For anyone willing to read the heated arguments themselves, they'll find that the camps were in two groups.

  1. People who thought there was no problem whatsoever with what was summed up by Startup Junkies to be a deeply corrupted voting system, heavy users with high school cliques to drive off good contributors, , heavy handed censorship from admins, and harrassment and bullying by reviewers and admins - anything totalitarian.
  2. People who suspected that Quora may be an echo chamber, who suggested that Quora and its community should take it upon themselves to be more welcoming and accepting of newer members - regardless of whether they thought that they were in high school or not.


The people in the first camp can be quoted as saying "Re-read this and am even more appalled. It's the proverbial axe being ground." and "Community members have no inalienable right to know. It's Quora's right to make personnel changes, it's Charlie's right to leave and not have to "clarify" why. Quora the product not scaling has nothing at all to do with Charlie leaving and Quora the community" before that.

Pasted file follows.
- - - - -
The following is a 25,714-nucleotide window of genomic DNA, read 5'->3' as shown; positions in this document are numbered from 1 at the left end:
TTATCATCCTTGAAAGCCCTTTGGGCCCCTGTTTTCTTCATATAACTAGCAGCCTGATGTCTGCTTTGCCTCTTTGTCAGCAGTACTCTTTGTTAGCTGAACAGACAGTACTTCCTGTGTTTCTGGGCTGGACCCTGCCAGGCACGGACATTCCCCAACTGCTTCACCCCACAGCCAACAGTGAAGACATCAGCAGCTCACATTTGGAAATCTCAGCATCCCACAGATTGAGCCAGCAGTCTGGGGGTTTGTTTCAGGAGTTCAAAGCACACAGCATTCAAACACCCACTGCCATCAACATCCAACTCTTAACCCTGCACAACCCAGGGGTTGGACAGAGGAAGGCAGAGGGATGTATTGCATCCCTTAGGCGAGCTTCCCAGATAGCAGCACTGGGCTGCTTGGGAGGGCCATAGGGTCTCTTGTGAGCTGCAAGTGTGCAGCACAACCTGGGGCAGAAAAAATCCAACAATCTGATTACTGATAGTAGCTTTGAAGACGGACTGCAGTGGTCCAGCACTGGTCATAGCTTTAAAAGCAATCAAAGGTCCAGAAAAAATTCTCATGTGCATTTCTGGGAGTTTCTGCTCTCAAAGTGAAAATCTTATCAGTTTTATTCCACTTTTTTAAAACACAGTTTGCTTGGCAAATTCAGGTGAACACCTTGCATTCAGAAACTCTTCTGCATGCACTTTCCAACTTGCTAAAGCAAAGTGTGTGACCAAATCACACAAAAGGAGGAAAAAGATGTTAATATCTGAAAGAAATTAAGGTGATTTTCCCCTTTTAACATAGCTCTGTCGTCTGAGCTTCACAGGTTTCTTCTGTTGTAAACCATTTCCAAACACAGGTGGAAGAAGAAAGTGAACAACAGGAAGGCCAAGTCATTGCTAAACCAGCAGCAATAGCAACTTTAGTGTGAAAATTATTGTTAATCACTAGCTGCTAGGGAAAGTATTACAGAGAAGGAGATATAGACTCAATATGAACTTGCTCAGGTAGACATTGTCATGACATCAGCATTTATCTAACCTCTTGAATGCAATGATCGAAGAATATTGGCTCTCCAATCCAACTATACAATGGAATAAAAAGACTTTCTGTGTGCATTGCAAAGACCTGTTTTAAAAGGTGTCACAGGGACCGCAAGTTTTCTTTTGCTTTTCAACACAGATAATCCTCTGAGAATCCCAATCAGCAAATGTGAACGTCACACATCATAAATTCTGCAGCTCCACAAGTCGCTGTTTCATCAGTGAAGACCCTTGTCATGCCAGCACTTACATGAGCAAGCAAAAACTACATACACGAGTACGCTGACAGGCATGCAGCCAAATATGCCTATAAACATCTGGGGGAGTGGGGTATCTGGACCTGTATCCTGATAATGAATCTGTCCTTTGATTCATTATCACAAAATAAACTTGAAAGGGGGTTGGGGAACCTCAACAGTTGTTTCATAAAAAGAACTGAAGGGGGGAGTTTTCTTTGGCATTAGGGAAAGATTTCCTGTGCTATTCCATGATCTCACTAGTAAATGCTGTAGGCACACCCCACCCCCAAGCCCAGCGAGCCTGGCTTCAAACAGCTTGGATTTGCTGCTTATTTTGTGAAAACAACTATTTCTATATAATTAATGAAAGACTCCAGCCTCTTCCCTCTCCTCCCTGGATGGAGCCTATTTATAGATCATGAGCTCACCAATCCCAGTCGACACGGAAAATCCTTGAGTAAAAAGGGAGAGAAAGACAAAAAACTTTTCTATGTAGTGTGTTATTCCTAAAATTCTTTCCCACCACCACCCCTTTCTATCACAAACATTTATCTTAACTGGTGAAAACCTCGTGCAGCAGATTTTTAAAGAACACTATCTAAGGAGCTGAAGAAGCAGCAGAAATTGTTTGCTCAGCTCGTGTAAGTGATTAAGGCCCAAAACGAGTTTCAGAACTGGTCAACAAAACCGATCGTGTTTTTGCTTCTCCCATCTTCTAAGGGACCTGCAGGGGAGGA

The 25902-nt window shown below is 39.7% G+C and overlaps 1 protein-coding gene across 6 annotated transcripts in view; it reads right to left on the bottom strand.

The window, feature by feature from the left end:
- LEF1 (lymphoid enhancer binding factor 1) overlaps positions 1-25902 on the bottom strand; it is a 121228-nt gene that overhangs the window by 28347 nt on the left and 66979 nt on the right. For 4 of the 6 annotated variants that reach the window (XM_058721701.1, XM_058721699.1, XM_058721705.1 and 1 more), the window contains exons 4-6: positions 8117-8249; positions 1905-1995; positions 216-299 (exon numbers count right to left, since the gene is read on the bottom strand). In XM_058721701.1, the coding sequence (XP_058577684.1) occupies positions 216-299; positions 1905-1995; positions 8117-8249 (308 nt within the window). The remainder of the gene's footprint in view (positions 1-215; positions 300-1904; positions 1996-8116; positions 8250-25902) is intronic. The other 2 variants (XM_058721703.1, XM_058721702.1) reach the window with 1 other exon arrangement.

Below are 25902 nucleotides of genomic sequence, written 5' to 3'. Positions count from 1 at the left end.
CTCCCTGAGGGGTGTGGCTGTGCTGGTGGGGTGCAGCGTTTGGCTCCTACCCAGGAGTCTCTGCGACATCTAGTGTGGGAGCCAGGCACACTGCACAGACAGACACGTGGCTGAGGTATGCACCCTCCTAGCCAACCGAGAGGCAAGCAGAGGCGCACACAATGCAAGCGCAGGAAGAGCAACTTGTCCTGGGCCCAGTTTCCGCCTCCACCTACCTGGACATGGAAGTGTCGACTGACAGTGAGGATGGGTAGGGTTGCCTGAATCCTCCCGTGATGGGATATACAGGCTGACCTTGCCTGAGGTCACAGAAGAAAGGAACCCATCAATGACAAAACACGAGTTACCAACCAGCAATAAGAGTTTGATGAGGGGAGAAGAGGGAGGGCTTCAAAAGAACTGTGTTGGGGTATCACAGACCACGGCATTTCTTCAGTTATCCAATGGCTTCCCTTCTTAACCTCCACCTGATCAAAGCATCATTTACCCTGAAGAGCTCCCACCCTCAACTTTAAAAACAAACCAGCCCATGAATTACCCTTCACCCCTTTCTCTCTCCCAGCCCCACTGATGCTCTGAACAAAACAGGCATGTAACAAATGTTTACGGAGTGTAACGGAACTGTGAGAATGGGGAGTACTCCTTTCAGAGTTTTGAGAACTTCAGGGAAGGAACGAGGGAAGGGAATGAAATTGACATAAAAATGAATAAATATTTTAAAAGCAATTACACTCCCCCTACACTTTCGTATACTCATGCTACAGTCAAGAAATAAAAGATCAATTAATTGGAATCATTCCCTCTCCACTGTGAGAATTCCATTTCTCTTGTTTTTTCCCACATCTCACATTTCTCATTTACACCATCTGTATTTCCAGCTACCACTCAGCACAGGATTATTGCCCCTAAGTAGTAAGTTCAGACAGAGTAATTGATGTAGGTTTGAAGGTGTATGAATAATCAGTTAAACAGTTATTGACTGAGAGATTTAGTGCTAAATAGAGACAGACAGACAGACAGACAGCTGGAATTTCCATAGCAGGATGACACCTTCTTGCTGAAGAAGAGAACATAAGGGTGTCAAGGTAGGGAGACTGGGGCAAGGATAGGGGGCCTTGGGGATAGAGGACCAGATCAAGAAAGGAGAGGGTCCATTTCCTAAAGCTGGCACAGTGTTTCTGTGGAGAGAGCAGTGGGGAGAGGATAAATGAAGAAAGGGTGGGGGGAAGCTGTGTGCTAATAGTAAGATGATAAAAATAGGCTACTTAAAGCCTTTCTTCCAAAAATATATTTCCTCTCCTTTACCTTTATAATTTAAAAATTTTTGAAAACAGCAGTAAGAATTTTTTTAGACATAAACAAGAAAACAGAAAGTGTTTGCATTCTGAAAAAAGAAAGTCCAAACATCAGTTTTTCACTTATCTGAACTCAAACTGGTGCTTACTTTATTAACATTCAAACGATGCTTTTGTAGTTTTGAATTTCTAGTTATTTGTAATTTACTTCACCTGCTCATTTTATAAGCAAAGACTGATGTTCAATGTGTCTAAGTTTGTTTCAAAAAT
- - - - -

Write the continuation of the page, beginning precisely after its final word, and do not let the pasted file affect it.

The people in the second camp provided two twitter links that showed that Quora was not as unsuccessfully at being an echo chamber as people thought. The smallest camp replied with the following "Not a trainsmash, but it does tell us that there is a real problem. I think Fernando Montenegro has a point and it's been brought up plenty before. And ignored just as much."

How "The Elite" encouragably incite new members



So what is Quora doing in order to encourage these members to stay on the Quora website? Let's find out, shall we. These techniques haven't been done before on the internet. They are quite innovative. Larry Page might want to try them himself, to get people leaving Orkut, and onto Google+.

There is a question that got made in reaction to the article called "What can the established Quora Community do to make Quora more welcoming to new users?" so it was thought it would be a good idea to share the knowledge that that question existed, with you. I won't bore you with all the kerfuffle, so I'll just summarise the top voted answer with you, the one that got upvoted to the very top.